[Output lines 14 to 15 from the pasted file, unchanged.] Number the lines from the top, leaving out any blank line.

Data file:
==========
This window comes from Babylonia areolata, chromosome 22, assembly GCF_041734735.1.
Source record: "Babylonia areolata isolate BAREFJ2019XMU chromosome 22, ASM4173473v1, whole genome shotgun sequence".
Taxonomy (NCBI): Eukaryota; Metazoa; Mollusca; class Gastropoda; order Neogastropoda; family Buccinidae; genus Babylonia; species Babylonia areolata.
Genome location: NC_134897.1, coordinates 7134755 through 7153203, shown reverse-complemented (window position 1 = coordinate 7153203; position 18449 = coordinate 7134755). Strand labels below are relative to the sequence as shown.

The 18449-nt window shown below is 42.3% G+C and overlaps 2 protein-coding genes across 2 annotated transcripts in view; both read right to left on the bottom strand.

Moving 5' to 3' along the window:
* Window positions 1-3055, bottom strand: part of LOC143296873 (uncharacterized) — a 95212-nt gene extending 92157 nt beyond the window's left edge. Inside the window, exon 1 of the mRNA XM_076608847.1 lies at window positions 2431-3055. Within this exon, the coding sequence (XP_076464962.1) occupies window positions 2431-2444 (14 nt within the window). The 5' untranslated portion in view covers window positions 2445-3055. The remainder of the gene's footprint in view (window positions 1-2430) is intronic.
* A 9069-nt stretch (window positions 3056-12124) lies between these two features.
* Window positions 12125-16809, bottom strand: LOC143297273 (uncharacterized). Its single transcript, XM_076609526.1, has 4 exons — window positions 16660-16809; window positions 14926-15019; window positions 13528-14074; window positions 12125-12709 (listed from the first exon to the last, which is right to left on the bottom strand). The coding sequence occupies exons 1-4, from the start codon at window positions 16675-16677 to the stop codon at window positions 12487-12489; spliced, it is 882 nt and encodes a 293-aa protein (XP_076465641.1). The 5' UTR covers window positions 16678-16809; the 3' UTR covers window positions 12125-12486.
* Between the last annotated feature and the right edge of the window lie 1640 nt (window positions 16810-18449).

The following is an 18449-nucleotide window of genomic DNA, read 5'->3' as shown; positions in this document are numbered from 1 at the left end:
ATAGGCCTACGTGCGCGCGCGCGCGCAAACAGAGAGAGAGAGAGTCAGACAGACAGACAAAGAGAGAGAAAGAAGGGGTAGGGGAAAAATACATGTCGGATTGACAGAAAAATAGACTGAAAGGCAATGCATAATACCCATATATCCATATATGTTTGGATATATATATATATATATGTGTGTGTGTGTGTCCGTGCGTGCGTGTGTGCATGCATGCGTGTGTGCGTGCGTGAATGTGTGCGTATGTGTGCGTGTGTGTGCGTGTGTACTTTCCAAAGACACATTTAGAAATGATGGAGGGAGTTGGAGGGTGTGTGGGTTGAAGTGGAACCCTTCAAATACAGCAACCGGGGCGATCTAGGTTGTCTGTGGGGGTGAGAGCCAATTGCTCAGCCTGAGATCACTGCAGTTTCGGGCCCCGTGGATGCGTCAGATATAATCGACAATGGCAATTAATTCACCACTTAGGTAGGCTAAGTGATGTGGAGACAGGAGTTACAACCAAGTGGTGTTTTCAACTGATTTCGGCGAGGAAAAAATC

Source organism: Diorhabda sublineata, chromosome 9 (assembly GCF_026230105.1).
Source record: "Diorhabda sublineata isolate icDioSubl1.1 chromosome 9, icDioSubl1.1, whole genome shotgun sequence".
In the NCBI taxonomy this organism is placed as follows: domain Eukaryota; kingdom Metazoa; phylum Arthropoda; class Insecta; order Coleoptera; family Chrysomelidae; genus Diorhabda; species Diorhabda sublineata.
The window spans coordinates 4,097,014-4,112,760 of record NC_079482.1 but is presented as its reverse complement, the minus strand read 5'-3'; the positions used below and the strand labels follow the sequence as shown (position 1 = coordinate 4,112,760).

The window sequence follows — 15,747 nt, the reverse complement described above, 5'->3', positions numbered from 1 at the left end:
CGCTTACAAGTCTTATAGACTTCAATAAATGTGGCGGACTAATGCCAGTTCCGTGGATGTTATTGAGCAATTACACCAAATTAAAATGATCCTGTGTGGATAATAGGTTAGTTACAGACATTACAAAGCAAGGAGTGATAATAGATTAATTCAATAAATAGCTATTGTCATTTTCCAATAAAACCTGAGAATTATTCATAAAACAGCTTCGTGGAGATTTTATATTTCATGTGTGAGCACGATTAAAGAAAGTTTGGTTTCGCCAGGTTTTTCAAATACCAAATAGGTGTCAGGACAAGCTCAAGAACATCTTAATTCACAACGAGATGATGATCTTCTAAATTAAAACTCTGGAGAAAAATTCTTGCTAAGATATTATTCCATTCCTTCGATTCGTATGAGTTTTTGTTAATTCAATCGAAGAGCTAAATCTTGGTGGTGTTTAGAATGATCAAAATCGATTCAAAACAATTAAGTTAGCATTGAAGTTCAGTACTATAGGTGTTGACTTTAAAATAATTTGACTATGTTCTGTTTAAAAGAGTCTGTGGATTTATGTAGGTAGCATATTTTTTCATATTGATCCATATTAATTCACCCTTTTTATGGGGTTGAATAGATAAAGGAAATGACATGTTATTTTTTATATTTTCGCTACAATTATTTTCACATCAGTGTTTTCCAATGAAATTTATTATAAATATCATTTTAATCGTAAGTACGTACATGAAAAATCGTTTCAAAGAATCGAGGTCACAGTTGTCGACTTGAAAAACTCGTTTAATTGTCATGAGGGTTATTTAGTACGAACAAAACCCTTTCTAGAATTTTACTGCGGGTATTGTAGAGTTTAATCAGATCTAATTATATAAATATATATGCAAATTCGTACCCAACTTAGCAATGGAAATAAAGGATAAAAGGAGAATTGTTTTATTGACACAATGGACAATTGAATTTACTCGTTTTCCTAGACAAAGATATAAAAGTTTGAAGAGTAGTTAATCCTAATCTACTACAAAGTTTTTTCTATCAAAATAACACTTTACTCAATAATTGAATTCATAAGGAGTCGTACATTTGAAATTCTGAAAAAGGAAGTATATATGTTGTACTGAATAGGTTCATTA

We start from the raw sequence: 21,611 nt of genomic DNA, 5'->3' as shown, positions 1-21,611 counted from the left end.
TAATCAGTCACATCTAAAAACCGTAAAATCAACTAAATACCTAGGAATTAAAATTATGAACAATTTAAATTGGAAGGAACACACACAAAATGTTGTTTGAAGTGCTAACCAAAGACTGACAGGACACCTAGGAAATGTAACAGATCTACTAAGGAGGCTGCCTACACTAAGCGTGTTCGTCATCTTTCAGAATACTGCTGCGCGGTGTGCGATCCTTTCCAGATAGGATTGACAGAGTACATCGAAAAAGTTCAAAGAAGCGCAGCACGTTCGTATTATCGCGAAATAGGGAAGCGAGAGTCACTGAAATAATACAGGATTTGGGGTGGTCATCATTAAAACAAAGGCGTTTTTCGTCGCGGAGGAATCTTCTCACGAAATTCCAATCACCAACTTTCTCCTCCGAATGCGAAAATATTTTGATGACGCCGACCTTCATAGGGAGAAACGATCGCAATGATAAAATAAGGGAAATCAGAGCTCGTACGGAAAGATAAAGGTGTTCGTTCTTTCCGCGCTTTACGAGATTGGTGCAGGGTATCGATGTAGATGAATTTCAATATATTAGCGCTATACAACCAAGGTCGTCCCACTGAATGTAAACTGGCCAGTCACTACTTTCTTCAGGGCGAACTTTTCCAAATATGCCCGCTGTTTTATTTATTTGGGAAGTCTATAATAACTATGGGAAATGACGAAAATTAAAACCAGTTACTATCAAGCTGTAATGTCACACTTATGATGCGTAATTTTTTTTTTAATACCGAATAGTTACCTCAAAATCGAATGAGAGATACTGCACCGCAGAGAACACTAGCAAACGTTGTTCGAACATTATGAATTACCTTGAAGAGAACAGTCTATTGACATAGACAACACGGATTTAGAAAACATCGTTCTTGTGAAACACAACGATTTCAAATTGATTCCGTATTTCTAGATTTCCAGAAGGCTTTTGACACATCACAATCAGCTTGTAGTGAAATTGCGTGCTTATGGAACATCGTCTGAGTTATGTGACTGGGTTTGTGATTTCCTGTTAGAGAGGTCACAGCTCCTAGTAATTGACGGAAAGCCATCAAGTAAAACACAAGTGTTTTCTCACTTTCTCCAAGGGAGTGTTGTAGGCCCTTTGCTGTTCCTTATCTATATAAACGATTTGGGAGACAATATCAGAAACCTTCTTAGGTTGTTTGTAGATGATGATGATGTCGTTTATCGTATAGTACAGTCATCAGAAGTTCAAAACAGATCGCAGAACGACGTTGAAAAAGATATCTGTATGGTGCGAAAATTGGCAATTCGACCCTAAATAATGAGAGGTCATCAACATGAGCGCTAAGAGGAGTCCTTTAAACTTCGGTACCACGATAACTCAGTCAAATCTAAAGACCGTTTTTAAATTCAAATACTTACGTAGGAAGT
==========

Source record: "Diorhabda sublineata isolate icDioSubl1.1 chromosome 9, icDioSubl1.1, whole genome shotgun sequence".
In the NCBI taxonomy this organism is placed as follows: domain Eukaryota; kingdom Metazoa; phylum Arthropoda; class Insecta; order Coleoptera; family Chrysomelidae; genus Diorhabda; species Diorhabda sublineata.